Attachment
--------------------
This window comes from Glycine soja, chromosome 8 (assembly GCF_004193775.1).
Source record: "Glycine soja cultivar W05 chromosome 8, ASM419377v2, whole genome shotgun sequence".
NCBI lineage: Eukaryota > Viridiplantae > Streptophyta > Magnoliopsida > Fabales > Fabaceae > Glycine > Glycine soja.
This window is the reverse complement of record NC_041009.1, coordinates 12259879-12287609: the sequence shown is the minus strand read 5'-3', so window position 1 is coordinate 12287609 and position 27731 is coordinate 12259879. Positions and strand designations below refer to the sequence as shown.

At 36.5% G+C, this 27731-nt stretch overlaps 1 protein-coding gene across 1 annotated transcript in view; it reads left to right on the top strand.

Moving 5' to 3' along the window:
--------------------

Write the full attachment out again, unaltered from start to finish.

This window comes from Glycine soja, chromosome 8 (assembly GCF_004193775.1).
Source record: "Glycine soja cultivar W05 chromosome 8, ASM419377v2, whole genome shotgun sequence".
NCBI lineage: Eukaryota > Viridiplantae > Streptophyta > Magnoliopsida > Fabales > Fabaceae > Glycine > Glycine soja.
This window is the reverse complement of record NC_041009.1, coordinates 12259879-12287609: the sequence shown is the minus strand read 5'-3', so window position 1 is coordinate 12287609 and position 27731 is coordinate 12259879. Positions and strand designations below refer to the sequence as shown.

At 36.5% G+C, this 27731-nt stretch overlaps 1 protein-coding gene across 1 annotated transcript in view; it reads left to right on the top strand.

Moving 5' to 3' along the window: